NYs annoyed by anti-vaccine Holocaust comparisons. So they wrote a song.

AuthorPHILISSA CRAMER/JTA
Publication Date28 Aug 2021
For months, Schick had been keeping a tally in her head — and sometimes on Twitter, where the New York City screenwriter is active — of pandemic-related Holocaust comparisons that, to her and many others, made no sense at all.

There were the people who said staying home made them feel like Anne Frank. The politicians comparing mask requirements to the Nazis' race laws. And, increasingly, the yellow stars worn by anti-vaccination activists.

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Around the world, these images and ideas have alarmed Jews and others who don't understand how measures aimed at preserving health can be likened in any way to the Nazis' successful effort to murder 6 million Jews in the Holocaust. Antisemitism watchdogs including the Anti-Defamation League have called repeatedly for the analogies to stop, saying that they trivialize a tragedy of incomparable proportions.

Schick took a different approach. She scribbled down some lyrics and reached out to her friend Avishai Weinberger to ask if he knew anyone who played the ukulele.

"It's a more fun way to process it than just to be screaming in your head all the time," she said.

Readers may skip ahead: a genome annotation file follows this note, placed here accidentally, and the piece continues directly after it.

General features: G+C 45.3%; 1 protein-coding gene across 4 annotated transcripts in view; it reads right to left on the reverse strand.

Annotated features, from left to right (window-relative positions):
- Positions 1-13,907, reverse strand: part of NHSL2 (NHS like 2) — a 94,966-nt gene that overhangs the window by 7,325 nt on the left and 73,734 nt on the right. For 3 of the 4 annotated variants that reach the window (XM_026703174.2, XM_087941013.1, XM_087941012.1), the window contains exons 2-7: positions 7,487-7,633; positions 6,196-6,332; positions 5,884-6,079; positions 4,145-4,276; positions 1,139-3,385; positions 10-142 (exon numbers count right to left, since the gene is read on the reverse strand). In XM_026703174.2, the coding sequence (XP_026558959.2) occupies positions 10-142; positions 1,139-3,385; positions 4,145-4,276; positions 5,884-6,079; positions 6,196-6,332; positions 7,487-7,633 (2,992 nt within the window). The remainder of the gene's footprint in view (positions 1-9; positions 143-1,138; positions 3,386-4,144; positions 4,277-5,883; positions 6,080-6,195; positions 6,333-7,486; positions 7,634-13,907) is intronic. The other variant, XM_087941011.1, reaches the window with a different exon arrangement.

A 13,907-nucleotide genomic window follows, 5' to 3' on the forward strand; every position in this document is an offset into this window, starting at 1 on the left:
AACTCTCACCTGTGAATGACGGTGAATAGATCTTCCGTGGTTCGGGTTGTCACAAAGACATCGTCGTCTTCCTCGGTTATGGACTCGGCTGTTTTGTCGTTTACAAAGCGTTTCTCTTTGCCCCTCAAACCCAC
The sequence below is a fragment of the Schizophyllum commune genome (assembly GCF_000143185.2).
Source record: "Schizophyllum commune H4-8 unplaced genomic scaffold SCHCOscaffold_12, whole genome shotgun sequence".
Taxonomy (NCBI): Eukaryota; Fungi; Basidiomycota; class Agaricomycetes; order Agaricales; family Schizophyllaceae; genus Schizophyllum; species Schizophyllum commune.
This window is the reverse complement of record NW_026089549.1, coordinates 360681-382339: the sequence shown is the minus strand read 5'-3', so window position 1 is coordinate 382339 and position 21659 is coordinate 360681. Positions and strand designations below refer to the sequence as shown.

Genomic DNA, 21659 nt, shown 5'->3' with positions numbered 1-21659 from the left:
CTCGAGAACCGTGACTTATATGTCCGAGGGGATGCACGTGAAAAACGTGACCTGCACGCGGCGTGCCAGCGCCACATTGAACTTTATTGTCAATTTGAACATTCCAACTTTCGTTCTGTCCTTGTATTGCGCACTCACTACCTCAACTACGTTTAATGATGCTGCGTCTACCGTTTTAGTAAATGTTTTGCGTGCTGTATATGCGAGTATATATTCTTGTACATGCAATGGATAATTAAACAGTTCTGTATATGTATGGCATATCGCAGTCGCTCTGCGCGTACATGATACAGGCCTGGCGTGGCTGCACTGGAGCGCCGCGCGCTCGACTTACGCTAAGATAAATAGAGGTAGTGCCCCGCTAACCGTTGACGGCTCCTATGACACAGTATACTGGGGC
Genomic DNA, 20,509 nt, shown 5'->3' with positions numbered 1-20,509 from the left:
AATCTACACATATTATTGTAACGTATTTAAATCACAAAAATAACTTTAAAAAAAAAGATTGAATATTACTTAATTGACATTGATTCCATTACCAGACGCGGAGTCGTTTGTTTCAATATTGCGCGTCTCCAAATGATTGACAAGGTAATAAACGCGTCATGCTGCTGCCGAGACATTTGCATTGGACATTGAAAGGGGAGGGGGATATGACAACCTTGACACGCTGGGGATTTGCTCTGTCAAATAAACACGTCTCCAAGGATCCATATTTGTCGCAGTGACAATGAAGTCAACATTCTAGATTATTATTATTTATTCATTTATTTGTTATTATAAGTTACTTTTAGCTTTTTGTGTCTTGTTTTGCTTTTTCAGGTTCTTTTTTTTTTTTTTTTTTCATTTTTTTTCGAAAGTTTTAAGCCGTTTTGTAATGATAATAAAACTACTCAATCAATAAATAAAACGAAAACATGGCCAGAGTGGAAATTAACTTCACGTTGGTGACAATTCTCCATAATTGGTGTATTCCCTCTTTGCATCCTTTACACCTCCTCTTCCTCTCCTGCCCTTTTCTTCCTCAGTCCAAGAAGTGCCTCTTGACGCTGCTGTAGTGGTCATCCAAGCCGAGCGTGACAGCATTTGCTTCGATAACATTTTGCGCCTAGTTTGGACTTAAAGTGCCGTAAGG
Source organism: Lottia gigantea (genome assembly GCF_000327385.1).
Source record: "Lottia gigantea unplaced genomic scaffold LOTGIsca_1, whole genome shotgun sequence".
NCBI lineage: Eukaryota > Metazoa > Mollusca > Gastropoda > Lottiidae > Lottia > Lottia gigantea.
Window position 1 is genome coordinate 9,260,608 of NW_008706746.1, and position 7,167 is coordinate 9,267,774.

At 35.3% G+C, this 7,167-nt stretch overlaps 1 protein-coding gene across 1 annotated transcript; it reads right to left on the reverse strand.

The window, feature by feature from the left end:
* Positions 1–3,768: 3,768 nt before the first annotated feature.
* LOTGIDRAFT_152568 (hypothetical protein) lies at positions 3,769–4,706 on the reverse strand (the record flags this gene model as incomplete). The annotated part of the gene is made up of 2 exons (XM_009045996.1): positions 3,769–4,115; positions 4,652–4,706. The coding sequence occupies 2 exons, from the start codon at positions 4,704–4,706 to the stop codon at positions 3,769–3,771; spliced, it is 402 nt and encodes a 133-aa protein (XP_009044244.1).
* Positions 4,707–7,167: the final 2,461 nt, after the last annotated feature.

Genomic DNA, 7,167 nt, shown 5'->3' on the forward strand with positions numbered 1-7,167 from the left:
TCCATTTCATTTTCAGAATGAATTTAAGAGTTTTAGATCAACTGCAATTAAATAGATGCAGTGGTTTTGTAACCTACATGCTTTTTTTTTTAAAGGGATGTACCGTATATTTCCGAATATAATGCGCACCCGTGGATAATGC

The result of their collaboration is "The Anti-Vaxxer's Lament," a two-minute song that pillories Holocaust comparisons in the COVID-19 era. In a video posted this week, Weinberger's mother, a children's musician named Naomi Weinberger, strums an upbeat tune as he sings Schick's words, written from the perspective of someone who rejects vaccines.

"My life is like the Holocaust. I say this with great pride," one verse goes. "'Cause public health and safety are the same as genocide."

Later: "Nazis had a problem with the Jewish folks existing. But ghetto life was nothing to the stuff that I'm resisting!"

Schick said she was inspired by "snarky internet songs" like the ones popularized by the comedy-folk duo Garfunkel and Oates, who went viral in 2009 when they satirized opposition to same-sex marriage.

Weinberger, a screenwriter who lives in Brooklyn, said he was reminded more of Tom Lehrer, the satirist whose songs included one in which Wernher von Braun, the Nazi rocket scientist who was brought to the United States, blithely muses about bombs falling.

"There's something to be said, I think, for if you're really angry, turning it into something where you get to be calm about it and someone else gets to be upset," Weinberger...

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